One of the great things about music is when you can see an artist evolve. When Cash Money first broke through around 1999, it was hard to fathom back then that Juvenile would ever outgrow the white T-shirts, platinum teeth and twenty-inch rims. From songs such as "Back That Azz Up" and "She Get It From Her Momma," Juve seemed forever destined to be associated solely with the clichés of Southern rap.
But here we are in 2006. A disaster such as Hurricane Katrina can effect the hardest of G's, and that's what it's done to most rappers from the N.O., including Juvenile, whose house was completely destroyed last September. He's dedicated Reality Check to the victims of Katrina and came strong with a special message to the powers that be with his first single, "Get Ya Hustle On."
In a video that depicts President Bush and others in their "involvement" in the events in America's Gulf Coast, Juve rhymes, "Wodie, you really feelin' your folks/ It's them crackers behind them desks that ain't hearin us, though/ We starving, we livin' like Haiti without no government/ Niggas killin' niggas and them bitches is lovin' it."
Juve the Great isn't completely vying to become the twenty-first century Chuck D; the album also has songs such as the second single, "Rodeo," and "Loose Booty" and "Who's Ya Daddy?" But you'd need a "reality check" to think the album would be chock full of politically charged lyrics. What Juvenile does do is refreshingly discard his Cash Money persona, setting himself apart as the leader of the UTP collective and a solo artist no longer dependent on Baby and company.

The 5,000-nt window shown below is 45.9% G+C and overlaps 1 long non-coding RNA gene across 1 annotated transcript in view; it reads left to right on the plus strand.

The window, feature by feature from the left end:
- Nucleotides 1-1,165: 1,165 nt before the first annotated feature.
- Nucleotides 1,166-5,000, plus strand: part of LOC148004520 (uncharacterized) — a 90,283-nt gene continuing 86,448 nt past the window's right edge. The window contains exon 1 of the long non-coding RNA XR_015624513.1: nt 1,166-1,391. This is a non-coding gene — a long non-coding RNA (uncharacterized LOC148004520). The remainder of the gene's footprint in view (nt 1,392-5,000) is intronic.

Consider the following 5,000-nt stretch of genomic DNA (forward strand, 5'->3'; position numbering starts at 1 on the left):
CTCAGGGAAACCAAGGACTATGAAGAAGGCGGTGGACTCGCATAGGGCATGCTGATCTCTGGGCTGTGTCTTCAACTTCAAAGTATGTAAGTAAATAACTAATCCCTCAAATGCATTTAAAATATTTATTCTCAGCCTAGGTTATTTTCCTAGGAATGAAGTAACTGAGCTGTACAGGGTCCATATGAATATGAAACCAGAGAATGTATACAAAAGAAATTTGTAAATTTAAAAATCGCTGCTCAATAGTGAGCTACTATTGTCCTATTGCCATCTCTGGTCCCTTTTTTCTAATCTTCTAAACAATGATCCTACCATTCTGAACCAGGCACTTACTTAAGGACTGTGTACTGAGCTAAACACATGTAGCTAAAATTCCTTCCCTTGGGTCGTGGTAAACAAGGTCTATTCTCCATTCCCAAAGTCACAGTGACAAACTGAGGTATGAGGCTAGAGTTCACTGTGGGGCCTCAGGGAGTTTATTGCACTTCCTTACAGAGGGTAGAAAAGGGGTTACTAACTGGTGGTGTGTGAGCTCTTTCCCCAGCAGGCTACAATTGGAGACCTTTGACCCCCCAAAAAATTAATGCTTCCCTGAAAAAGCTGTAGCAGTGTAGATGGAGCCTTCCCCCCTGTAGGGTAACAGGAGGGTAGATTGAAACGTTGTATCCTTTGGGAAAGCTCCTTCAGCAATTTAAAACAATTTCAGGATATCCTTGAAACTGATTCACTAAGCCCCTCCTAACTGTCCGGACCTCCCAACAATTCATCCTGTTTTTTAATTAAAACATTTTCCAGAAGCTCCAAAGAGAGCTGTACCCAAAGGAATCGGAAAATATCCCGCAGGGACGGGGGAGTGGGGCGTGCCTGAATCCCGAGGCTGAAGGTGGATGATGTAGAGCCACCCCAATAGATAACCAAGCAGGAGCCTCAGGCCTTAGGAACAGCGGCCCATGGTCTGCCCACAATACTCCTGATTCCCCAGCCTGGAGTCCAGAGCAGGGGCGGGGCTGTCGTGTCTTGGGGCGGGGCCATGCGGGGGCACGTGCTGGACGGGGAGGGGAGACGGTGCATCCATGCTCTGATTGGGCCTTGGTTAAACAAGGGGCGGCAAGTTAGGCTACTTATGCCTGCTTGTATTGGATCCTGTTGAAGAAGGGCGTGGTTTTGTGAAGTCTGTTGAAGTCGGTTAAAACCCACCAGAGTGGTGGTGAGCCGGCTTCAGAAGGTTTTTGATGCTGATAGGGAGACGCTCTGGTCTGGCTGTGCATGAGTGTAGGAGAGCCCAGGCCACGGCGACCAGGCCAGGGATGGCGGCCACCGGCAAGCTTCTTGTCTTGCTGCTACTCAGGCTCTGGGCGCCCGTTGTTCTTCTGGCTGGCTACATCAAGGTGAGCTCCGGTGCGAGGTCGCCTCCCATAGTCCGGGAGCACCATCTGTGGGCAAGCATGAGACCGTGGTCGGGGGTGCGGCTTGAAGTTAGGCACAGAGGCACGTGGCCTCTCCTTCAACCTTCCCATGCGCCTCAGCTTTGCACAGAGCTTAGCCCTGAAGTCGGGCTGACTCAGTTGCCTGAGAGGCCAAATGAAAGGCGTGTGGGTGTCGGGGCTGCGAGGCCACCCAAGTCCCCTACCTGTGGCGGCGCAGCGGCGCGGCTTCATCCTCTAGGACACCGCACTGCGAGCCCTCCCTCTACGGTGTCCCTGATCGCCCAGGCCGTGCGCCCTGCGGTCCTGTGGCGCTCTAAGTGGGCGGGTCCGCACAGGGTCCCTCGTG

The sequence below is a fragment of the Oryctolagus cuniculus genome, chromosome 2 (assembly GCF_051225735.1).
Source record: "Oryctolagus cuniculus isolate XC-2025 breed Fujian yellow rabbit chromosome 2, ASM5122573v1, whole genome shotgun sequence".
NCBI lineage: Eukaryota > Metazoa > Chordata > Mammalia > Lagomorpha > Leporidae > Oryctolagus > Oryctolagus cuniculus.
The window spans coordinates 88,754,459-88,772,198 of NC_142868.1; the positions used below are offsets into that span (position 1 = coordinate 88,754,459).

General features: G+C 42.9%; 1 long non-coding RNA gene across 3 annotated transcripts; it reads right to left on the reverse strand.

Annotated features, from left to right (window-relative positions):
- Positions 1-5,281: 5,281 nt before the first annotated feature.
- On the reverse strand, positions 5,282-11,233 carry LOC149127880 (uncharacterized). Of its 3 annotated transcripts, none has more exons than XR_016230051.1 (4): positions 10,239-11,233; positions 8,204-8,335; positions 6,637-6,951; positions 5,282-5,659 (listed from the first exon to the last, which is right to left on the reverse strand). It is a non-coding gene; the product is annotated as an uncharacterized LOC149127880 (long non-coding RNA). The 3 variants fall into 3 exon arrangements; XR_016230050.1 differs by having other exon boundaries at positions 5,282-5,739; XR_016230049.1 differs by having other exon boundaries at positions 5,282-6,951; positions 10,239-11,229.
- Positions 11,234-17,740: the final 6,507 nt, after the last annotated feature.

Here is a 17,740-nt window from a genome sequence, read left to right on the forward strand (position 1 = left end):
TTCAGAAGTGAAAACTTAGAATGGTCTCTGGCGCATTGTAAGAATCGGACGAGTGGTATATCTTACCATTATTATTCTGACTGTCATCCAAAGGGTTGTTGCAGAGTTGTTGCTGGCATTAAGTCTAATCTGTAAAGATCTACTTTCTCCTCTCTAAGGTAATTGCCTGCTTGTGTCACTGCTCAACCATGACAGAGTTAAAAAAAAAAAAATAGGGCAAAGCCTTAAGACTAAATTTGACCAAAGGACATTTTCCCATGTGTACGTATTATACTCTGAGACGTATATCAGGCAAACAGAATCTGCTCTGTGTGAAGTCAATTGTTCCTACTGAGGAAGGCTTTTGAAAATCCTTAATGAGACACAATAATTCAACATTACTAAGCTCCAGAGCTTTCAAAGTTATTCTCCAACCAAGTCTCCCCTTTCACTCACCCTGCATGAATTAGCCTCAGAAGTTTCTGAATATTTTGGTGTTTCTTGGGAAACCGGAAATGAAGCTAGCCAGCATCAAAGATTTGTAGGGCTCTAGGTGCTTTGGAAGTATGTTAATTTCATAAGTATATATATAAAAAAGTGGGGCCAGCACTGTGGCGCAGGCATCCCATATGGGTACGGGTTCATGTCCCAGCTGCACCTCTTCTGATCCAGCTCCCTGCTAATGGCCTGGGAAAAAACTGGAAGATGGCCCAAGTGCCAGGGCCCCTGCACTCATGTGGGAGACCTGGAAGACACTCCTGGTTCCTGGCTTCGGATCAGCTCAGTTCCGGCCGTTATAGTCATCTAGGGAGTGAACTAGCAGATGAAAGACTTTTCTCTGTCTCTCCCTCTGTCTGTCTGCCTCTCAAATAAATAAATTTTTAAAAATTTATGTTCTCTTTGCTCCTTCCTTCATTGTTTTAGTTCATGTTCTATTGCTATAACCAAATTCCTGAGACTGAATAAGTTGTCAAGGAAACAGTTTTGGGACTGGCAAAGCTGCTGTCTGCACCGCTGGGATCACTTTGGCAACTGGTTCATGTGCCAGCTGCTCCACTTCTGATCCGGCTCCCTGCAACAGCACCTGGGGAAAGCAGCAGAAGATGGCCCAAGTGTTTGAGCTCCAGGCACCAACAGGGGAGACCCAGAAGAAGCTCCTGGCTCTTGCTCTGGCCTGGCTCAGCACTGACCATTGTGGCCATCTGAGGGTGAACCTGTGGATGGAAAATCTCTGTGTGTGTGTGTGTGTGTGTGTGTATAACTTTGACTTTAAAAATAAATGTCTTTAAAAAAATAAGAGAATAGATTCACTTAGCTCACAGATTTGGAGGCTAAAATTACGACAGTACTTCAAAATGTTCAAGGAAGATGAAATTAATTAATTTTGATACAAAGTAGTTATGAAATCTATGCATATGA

He also comes with a steady plate of notable collaborations, including a hook-up with former associate and another Cash Money defector, Mannie Fresh, on "Animal," and with his Houston cohorts Mike Jones and Paul Wall on "Way I Be Leanin'." Fat Joe and Ludacris appear on "Pop U," and Brian McKnight makes an unexpected guest spot on "Addicted."
Reality Check could have been much more, and admittedly Juvenile did get my hopes up when releasing the video for "Get Ya Hustle On" that won't be appearing on Fox News anytime soon. But the album has a worthy balance of street tales, party songs and chill cuts to keep Juvenile amongst the top of the list for artists in the Dirty South. Most important, though, it shows a natural progression that I hope will continue in future albums, where we can continue to "drop it like it's hot" and also wonder why "everybody needs a check from FEMA."
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